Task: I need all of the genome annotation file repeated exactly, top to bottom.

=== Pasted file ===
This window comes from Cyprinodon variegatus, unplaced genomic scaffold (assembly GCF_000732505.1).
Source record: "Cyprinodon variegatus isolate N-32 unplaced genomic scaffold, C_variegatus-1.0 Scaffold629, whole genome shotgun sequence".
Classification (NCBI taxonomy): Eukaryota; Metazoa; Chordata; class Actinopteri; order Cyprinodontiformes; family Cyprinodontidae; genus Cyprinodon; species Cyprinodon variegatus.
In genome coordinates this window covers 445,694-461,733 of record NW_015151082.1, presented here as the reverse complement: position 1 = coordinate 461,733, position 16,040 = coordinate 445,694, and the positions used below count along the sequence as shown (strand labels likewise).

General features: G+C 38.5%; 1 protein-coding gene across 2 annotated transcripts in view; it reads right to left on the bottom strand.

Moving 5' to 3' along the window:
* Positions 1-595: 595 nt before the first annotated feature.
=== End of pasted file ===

This window comes from Cyprinodon variegatus, unplaced genomic scaffold (assembly GCF_000732505.1).
Source record: "Cyprinodon variegatus isolate N-32 unplaced genomic scaffold, C_variegatus-1.0 Scaffold629, whole genome shotgun sequence".
Classification (NCBI taxonomy): Eukaryota; Metazoa; Chordata; class Actinopteri; order Cyprinodontiformes; family Cyprinodontidae; genus Cyprinodon; species Cyprinodon variegatus.
In genome coordinates this window covers 445,694-461,733 of record NW_015151082.1, presented here as the reverse complement: position 1 = coordinate 461,733, position 16,040 = coordinate 445,694, and the positions used below count along the sequence as shown (strand labels likewise).

General features: G+C 38.5%; 1 protein-coding gene across 2 annotated transcripts in view; it reads right to left on the bottom strand.

Moving 5' to 3' along the window:
* Positions 1-595: 595 nt before the first annotated feature.